Men suffering from sexual dysfunction can be successful at reversing their problem, by focusing on lifestyle factors and not just relying on medication.
In a new paper published in the Journal of Sexual Medicine, researchers highlight the incidence of erectile dysfunction and lack of sexual desire among men aged 35-80 years.
Over a five-year period, 31% of the 810 men involved in the study developed some form of erectile dysfunction.
Sexual relations are not only an important part of people’s well-being. From a clinical point of view, the inability of some men to perform sexually can also be linked to a range of other health problems, many of which can be debilitating or potentially fatal.
The major risk factors for this are typically physical conditions such as high blood pressure, diabetes and side effects from commonly used medications. Other risk factors include being overweight or obese, a higher level of alcohol intake, having sleeping difficulties or obstructive sleep apnea, and age.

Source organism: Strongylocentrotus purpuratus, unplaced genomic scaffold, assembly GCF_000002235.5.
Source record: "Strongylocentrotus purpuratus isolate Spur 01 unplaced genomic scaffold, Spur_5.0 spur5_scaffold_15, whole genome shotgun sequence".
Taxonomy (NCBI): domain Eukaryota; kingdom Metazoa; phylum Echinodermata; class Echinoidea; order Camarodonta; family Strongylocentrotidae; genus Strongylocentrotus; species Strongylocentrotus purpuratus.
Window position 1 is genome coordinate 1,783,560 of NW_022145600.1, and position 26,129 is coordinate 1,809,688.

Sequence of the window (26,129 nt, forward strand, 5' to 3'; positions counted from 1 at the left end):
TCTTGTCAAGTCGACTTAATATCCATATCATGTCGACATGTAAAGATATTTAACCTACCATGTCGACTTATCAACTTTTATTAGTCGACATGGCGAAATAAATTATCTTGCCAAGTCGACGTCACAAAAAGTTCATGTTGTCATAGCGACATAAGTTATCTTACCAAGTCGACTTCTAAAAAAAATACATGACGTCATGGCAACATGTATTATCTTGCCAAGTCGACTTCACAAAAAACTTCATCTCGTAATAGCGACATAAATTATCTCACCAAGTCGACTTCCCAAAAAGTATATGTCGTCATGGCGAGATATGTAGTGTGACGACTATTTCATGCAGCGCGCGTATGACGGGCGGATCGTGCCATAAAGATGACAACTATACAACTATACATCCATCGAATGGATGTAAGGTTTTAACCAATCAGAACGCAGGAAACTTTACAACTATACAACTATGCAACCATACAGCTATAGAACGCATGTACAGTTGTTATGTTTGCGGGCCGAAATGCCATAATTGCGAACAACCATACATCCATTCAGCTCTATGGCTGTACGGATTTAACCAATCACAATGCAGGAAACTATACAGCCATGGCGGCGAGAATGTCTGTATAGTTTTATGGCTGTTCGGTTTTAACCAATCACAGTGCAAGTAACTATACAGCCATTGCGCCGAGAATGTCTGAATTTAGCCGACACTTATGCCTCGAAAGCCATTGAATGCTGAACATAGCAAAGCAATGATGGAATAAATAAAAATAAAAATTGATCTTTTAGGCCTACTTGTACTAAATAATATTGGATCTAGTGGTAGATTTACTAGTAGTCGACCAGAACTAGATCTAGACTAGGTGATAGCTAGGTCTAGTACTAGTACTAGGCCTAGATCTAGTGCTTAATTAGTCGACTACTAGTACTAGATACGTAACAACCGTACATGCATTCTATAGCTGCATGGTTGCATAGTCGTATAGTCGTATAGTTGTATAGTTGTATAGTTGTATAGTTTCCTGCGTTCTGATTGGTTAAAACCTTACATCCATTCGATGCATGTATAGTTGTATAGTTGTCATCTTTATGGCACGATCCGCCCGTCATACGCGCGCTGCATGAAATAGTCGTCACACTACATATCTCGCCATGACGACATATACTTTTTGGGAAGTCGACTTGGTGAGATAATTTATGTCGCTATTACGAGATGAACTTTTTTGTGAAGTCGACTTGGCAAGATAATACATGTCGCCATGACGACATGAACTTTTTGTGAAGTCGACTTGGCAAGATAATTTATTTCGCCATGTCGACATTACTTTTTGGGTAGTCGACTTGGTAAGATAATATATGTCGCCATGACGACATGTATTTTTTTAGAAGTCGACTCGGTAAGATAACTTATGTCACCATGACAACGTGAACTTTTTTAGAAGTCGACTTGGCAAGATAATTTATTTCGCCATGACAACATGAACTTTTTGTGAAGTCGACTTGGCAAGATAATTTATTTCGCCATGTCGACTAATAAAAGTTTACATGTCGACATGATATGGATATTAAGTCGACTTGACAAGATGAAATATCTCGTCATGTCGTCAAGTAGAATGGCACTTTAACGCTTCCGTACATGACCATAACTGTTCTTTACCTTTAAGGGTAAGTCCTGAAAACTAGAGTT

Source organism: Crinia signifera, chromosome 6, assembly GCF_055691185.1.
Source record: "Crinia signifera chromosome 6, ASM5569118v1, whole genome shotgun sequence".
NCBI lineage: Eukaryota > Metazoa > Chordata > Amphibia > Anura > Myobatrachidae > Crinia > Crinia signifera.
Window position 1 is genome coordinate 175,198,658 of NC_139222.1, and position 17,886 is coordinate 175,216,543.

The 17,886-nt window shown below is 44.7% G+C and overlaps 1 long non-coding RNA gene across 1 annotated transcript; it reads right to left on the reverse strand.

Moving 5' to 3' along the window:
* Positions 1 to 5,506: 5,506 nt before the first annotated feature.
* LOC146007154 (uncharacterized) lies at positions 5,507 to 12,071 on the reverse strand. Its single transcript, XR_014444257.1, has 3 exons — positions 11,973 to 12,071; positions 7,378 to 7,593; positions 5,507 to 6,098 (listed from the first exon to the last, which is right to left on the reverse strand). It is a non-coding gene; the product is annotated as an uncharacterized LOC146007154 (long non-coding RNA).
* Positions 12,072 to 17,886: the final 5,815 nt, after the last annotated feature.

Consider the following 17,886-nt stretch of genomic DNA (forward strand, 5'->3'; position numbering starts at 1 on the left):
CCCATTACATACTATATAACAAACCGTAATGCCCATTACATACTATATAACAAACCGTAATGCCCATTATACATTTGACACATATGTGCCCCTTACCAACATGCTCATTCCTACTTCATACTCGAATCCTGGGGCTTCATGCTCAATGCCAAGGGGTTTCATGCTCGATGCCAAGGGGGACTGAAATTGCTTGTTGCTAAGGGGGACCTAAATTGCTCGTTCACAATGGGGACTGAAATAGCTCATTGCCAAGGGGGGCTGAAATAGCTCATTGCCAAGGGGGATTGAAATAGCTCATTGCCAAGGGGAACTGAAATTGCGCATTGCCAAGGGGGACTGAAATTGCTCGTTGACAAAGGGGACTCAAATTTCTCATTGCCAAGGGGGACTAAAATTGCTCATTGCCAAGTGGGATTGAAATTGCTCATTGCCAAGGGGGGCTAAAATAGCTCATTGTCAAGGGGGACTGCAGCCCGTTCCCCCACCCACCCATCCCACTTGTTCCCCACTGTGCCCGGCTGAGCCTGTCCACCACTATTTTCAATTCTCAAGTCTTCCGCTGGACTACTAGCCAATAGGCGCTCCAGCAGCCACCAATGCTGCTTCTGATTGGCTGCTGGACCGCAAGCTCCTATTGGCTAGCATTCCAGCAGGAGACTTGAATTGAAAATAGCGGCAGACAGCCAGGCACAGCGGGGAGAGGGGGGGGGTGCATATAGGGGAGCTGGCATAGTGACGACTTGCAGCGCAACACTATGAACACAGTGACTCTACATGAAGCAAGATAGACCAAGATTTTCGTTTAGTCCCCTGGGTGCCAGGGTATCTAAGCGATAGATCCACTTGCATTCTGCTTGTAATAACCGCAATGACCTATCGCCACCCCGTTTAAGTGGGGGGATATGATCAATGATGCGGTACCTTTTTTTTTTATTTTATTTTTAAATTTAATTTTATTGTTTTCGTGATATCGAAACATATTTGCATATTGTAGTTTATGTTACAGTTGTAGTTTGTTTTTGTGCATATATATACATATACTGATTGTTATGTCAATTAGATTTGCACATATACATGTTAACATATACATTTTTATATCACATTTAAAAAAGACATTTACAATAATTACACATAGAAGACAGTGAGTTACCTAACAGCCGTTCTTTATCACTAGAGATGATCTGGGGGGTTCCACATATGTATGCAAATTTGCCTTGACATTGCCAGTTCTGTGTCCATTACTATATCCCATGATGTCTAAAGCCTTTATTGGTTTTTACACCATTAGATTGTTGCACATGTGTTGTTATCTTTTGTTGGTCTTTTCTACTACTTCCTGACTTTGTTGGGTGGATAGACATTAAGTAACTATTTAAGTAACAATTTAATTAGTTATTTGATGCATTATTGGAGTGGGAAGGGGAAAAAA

Many of these risk factors affecting men are modifiable thus offering men an opportunity to do something about their condition. Even when medication to help with erectile function is required, it is likely to be considerably more effective if lifestyle factors are also addressed.
Erectile dysfunction can be a very serious issue because it’s a marker of underlying cardiovascular disease, and it often occurs before heart conditions become apparent. Therefore, men should consider improving their weight and overall nutrition, exercise more, drink less alcohol and have a better night’s sleep, as well as address risk factors such as diabetes, high blood pressure and cholesterol.
This is not only likely to improve their sexual ability, but will be improve their cardiovascular health and reduce the risk of developing diabetes if they don’t already have it.
Bottom Line: Lifestyle changes can significantly improve a man’s overall health as well as his erections. So get moving, watch your diet, and make every effort to control your blood glucose and blood pressure.